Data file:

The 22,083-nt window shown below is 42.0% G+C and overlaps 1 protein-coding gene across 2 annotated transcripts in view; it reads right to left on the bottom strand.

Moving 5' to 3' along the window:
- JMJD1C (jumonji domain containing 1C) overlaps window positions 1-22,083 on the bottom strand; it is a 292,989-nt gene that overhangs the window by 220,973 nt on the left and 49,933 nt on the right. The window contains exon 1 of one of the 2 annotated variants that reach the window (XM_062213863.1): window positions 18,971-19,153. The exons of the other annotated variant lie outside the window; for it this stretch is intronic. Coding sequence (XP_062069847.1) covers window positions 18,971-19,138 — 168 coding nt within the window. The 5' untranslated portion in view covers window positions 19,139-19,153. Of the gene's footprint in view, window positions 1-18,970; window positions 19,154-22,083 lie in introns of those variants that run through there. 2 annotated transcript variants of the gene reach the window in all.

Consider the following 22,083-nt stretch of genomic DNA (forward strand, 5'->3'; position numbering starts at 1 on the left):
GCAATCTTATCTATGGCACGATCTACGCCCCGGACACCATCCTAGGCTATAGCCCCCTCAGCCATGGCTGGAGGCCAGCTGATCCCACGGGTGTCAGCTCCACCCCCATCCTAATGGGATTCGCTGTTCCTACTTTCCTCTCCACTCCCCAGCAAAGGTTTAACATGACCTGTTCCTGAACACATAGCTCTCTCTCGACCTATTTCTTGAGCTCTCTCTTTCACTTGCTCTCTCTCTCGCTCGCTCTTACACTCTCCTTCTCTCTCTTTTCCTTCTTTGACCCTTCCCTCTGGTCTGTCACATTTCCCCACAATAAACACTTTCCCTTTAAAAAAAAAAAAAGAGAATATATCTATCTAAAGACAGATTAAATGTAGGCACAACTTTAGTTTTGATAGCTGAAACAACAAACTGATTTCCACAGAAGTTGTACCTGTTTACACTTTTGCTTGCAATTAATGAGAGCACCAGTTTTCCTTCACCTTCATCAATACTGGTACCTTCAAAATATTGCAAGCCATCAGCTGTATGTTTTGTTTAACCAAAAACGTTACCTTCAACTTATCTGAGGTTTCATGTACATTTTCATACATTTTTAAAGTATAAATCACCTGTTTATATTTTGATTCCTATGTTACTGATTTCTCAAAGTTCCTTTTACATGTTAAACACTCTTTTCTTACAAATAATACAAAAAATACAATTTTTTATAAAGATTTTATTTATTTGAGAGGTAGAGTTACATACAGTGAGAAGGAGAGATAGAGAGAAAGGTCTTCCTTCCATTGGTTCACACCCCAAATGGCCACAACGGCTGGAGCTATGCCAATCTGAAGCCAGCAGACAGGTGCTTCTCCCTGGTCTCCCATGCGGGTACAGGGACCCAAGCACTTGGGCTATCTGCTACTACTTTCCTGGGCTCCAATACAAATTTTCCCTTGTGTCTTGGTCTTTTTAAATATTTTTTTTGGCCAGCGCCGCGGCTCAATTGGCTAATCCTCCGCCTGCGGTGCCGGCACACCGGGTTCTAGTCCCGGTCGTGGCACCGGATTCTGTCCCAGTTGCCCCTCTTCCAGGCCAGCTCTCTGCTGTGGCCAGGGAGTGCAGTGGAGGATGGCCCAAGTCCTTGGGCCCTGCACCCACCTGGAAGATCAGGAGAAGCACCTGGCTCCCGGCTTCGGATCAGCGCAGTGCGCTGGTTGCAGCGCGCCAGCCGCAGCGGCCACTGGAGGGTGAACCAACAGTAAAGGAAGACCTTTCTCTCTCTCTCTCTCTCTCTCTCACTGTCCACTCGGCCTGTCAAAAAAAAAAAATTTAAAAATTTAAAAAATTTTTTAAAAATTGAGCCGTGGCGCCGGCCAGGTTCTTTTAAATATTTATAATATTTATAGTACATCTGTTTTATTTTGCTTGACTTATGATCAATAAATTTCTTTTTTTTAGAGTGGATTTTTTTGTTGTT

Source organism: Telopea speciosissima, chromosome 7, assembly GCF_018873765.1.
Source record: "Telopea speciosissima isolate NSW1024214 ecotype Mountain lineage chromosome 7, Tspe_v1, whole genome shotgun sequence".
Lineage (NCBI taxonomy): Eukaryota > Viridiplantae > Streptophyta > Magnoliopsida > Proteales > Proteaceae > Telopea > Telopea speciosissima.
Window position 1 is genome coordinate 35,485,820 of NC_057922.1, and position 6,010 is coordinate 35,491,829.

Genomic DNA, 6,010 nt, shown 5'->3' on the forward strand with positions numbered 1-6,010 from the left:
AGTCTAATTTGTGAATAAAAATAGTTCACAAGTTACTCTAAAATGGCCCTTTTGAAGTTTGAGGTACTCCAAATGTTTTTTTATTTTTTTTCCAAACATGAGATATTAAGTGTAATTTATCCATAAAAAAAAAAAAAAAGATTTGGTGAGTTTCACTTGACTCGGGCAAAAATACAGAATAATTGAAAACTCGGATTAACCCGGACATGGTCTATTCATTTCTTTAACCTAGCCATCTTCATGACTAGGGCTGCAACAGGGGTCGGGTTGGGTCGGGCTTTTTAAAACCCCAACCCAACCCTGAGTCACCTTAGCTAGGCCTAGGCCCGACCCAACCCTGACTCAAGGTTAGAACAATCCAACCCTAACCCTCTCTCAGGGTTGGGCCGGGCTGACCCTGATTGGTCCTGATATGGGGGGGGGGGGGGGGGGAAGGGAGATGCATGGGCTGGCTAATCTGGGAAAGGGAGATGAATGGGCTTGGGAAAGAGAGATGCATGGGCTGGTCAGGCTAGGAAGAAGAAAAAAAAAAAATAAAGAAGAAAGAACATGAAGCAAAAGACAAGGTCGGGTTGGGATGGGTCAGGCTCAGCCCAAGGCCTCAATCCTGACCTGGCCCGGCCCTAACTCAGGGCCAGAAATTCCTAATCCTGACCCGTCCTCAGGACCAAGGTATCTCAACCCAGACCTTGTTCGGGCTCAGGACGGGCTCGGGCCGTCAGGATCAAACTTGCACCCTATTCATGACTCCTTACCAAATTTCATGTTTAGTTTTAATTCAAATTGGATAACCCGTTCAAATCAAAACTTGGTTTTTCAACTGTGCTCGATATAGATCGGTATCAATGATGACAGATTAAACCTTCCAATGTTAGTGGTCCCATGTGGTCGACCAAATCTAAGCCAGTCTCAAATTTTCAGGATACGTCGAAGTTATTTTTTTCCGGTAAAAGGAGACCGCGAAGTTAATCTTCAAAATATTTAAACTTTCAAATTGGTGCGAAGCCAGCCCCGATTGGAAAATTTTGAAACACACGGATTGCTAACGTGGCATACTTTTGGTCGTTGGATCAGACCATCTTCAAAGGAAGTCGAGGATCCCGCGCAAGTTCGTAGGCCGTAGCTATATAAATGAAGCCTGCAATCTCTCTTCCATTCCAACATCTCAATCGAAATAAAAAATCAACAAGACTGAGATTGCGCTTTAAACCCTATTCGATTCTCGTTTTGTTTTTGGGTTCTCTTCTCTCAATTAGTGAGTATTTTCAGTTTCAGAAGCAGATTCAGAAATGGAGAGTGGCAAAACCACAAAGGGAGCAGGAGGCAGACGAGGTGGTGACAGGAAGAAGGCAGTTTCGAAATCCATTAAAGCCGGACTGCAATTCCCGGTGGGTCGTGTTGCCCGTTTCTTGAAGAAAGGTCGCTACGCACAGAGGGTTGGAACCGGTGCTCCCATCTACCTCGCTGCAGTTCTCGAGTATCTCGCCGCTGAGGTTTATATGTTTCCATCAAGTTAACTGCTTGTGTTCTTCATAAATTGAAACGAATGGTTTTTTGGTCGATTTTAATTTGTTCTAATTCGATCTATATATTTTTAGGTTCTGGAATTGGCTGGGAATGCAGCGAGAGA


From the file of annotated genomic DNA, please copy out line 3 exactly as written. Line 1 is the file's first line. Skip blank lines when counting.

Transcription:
- JMJD1C (jumonji domain containing 1C) overlaps window positions 1-22,083 on the bottom strand; it is a 292,989-nt gene that overhangs the window by 220,973 nt on the left and 49,933 nt on the right. The window contains exon 1 of one of the 2 annotated variants that reach the window (XM_062213863.1): window positions 18,971-19,153. The exons of the other annotated variant lie outside the window; for it this stretch is intronic. Coding sequence (XP_062069847.1) covers window positions 18,971-19,138 — 168 coding nt within the window. The 5' untranslated portion in view covers window positions 19,139-19,153. Of the gene's footprint in view, window positions 1-18,970; window positions 19,154-22,083 lie in introns of those variants that run through there. 2 annotated transcript variants of the gene reach the window in all.